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A Path to Sleep Is through the Eye(1,2,3).

Morin LP - eNeuro (2015)

Bottom Line: The visual input route is a practical avenue to follow in pursuit of the neural circuitry and mechanisms governing sleep and arousal in small nocturnal mammals and the organizational principles may be similar in diurnal humans.Photosomnolence studies are likely to be particularly advantageous because the timing of sleep is largely under experimenter control.Moreover, the experimental designs and associated results benefit from a substantial amount of existing neuroanatomical and pharmacological literature that provides a solid framework guiding the conduct and interpretation of future investigations.

View Article: PubMed Central - HTML - PubMed

Affiliation: Department of Psychiatry and Graduate Program in Neuroscience, Stony Brook Medicine, Stony Brook University , Stony Brook, New York 11794.

ABSTRACT
Light has long been known to modulate sleep, but recent discoveries support its use as an effective nocturnal stimulus for eliciting sleep in certain rodents. "Photosomnolence" is mediated by classical and ganglion cell photoreceptors and occurs despite the ongoing high levels of locomotion at the time of stimulus onset. Brief photic stimuli trigger rapid locomotor suppression, sleep, and a large drop in core body temperature (Tc; Phase 1), followed by a relatively fixed duration interval of sleep (Phase 2) and recovery (Phase 3) to pre-sleep activity levels. Additional light can lengthen Phase 2. Potential retinal pathways through which the sleep system might be light-activated are described and the potential roles of orexin (hypocretin) and melanin-concentrating hormone are discussed. The visual input route is a practical avenue to follow in pursuit of the neural circuitry and mechanisms governing sleep and arousal in small nocturnal mammals and the organizational principles may be similar in diurnal humans. Photosomnolence studies are likely to be particularly advantageous because the timing of sleep is largely under experimenter control. Sleep can now be effectively studied using uncomplicated, nonintrusive methods with behavior evaluation software tools; surgery for EEG electrode placement is avoidable. The research protocol for light-induced sleep is easily implemented and useful for assessing the effects of experimental manipulations on the sleep induction pathway. Moreover, the experimental designs and associated results benefit from a substantial amount of existing neuroanatomical and pharmacological literature that provides a solid framework guiding the conduct and interpretation of future investigations.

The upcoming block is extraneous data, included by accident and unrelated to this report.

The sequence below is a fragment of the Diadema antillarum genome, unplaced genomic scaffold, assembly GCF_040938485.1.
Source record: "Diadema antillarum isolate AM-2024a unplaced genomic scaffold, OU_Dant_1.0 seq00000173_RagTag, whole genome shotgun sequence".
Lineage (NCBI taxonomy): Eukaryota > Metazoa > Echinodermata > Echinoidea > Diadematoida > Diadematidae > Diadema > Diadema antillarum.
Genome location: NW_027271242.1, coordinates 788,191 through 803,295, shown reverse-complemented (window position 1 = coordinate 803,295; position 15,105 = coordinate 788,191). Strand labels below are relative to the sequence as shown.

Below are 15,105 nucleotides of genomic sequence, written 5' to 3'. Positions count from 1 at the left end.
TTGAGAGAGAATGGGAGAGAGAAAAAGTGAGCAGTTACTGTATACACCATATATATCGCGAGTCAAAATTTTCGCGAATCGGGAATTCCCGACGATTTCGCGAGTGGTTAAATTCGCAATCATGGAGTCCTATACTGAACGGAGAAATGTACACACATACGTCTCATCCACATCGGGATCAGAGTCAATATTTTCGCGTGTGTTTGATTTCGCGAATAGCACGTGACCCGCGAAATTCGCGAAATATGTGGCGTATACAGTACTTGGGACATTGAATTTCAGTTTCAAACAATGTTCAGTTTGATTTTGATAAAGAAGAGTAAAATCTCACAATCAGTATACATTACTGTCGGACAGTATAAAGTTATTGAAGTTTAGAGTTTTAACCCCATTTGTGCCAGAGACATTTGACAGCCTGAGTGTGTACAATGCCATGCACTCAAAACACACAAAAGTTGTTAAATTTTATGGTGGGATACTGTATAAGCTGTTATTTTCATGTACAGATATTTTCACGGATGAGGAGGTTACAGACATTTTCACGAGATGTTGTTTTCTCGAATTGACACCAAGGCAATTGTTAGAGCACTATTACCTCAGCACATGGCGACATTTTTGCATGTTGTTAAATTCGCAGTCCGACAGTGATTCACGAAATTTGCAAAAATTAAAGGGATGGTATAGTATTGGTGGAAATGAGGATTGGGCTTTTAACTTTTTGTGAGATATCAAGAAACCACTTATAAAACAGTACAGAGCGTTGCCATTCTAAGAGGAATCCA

No MeSH data available.


Related in: MedlinePlus

A, Retinal projections, retinorecipient nuclei, and second order afferents to the VLPO. Black pathways, First-order retinal projections to basal forebrain, thalamic, and visual midbrain nuclei (thick black outlines in both A and B). Red pathways, Second-order projections afferent to the VLPO from retinorecipient nuclei. Projection density roughly corresponds to arrow line thickness. B, Connections between forebrain nuclei that may be providing second- or third-order retinal input to the sleep regulatory system. Solid red pathways, Virally traced projections from the SCN with at least one known synapse (red circles). Broken red pathways, Possible routes from the SCN to the VLPO involving a probable, but not identified, synapse (large broken red circles). Solid black pathways, Projections to ORx cells (after Yoshida et al., 2006; there is no similar information for MCH cell innervation). Dotted black pathways, Other projections to and from sleep-regulatory nuclei. Note: All nuclei identified in the figure are innervated by both ORx and MCH cells (see Table 1). See Table 2 for anatomical abbreviations and the text for references. These schematics are not intended to exclude any other possible arrangement of connections between the visual and sleep systems.